Do you know what an orangery is?

Do you know what an organery is?  I didn’t…
Here is part of the highly factual and trusted Wikipedia’s definition:

An orangery was a building frequently found in the grounds of fashionable residences from the 17th to the 19th centuries and given a classicising architectural form. The orangery was similar to a greenhouse or conservatory. The name reflects the original use of the building as a place where citrus trees[1] were often wintered in tubs under cover, surviving through harsh frosts though not expected to flower and fruit. The orangery provided a luxurious extension of the normal range and season of woody plants, extending the protection which had long been afforded by the warmth offered from a brick fruit wall.[2] A century after the use for Orange and lime trees had been established other varieties of tender plants, shrubs and exotic plants also came to be housed in the orangery, which often gained a stove for the upkeep of these delicate plants in the cold winters of northern Europe.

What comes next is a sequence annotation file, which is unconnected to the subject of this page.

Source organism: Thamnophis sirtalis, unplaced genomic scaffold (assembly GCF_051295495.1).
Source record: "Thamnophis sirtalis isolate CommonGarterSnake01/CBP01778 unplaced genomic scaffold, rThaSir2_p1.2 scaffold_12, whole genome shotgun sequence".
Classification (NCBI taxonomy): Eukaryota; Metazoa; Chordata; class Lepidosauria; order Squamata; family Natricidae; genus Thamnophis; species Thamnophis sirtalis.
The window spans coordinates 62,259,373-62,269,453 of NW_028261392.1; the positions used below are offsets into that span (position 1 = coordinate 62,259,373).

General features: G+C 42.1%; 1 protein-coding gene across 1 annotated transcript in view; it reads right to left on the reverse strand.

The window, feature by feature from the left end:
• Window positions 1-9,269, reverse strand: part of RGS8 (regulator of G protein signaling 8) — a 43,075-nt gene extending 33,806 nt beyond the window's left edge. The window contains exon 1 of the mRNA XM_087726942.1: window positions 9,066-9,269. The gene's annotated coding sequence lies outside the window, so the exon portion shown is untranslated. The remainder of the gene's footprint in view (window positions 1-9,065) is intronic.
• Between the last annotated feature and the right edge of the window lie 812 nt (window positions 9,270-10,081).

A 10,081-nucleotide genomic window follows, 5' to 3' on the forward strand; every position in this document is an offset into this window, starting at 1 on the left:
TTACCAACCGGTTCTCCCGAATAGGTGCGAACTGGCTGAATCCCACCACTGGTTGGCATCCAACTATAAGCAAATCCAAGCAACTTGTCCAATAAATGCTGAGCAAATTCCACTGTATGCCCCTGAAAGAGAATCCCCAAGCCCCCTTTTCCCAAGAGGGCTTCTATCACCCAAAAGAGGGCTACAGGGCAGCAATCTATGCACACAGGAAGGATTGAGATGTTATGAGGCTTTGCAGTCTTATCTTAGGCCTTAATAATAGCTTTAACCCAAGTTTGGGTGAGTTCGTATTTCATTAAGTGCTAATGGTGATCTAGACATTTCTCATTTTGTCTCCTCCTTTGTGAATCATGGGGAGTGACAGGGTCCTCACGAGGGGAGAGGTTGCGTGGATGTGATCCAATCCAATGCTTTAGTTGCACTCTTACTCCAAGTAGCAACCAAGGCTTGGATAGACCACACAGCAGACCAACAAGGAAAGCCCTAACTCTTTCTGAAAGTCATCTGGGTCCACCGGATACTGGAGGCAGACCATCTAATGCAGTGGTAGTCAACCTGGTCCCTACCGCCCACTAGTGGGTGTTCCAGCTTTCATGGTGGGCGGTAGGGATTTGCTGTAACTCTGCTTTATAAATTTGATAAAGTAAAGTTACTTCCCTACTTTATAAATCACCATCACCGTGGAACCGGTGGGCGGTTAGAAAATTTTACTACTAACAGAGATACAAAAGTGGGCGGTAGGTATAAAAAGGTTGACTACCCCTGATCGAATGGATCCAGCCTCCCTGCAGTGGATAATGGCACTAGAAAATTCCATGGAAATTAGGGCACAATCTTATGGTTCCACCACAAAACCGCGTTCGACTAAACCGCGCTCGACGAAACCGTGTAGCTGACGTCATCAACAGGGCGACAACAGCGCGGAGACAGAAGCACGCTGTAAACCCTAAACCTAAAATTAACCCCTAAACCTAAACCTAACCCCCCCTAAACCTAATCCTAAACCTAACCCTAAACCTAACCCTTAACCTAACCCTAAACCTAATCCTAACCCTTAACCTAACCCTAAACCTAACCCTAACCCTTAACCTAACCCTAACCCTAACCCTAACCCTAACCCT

I asked myself this question a few weeks ago when Greet from www.belgianpearls.blogspot.com said she was redecorating her sister’s orangerie.  Here are the before pictures from Greet’s blog.  Looks like it needs to be redone, don’t you think???HA  There are no words for this chandelier!

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2

Here are the “after” pictures.  This is a table she found in the south of France.  I must say it’s magnificent.  And the new chairs are beautiful as well.

5

11

So, so, so beautiful.  That’s all I can say…

Anyway, this inspired me to search for more orangeries.  I had heard of a conservatory and a greenhouse, but this was a new term for me.  This is what I found.  I hope you enjoy the beauty of these architectural masterpieces as much as I do!

Versailles

Orangeries Surrey by Lighthouse

File:OrangeryInterior.jpg

I hope you enjoyed looking at these as much as I did!

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